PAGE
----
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Can a Shorter Workweek Induce Higher Employment? Mandatory Reductions in the Workweek and Employment Subsidies

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  • S. Nuri Erbas
  • Chera L. Sayers

Abstract

A reduction in the legal workweek may induce a degree of downward wage flexibility, while an employment subsidy to firms accommodates downward wage rigidity. It may be possible, therefore, to increase employment with a policy that combines a reduction in the workweek with an employment subsidy. In general, however, the long-run employment outcome is ambiguous, and a decline in output cannot be ruled out. More direct policy measures whose impact can be assessed with greater certainty—in particular, removing structural rigidities in the labor market—should be given priority to decrease long term unemployment.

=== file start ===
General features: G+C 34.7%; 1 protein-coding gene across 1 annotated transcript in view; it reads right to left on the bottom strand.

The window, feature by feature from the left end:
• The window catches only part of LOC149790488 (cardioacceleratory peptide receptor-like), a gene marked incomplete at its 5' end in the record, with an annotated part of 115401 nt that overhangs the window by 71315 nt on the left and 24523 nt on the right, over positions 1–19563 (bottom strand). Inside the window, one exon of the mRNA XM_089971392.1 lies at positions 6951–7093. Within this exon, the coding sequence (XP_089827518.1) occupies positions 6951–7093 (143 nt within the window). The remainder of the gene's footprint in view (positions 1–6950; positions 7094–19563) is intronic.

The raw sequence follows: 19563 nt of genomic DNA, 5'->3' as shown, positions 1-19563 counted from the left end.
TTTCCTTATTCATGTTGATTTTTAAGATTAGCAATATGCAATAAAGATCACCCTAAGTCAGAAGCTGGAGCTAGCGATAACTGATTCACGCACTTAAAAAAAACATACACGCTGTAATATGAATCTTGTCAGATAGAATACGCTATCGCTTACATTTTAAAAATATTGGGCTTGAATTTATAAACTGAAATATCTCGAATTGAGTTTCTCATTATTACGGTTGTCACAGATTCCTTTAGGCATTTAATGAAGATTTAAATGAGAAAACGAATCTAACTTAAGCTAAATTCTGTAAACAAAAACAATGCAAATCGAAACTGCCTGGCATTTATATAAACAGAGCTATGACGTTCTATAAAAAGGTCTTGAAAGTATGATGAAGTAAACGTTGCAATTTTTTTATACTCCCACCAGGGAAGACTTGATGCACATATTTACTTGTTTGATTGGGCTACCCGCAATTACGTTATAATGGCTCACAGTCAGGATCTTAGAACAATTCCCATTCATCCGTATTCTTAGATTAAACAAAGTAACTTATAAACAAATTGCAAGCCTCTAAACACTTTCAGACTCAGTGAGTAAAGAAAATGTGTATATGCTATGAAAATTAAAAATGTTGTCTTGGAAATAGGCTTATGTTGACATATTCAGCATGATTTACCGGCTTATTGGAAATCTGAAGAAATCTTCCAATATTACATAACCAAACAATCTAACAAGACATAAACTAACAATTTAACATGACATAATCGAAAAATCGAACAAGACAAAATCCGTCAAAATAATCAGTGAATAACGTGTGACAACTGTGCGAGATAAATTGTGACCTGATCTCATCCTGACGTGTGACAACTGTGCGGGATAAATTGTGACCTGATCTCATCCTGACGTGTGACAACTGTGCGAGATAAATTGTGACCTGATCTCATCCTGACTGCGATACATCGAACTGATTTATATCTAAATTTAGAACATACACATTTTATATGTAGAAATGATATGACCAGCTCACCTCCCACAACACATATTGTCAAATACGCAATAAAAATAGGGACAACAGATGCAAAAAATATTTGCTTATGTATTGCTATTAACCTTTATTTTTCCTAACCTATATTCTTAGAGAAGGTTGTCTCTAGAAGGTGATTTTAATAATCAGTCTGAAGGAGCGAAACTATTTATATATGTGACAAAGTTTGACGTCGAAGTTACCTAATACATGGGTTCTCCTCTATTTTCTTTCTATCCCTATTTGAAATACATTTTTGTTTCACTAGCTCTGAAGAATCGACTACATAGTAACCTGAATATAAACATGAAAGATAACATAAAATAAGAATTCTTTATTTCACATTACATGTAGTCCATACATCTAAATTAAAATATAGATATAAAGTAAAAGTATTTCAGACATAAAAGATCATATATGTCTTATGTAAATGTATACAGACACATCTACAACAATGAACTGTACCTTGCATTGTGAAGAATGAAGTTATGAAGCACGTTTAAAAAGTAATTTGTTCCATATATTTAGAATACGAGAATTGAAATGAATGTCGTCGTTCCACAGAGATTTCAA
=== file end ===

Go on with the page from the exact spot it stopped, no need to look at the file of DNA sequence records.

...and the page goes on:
Suggested Citation

  • S. Nuri Erbas & Chera L. Sayers, 1999. "Can a Shorter Workweek Induce Higher Employment? Mandatory Reductions in the Workweek and Employment Subsidies," IMF Working Papers 99/144, International Monetary Fund.
  • Handle: RePEc:imf:imfwpa:99/144
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    Cited by:

    1. Altavilla, Carlo & Garofalo, Antonio & Vinci, Concetto Paolo, 2005. "Evaluating the effects of working hours on employment and wages," Journal of Policy Modeling, Elsevier, vol. 27(6), pages 647-664, September.

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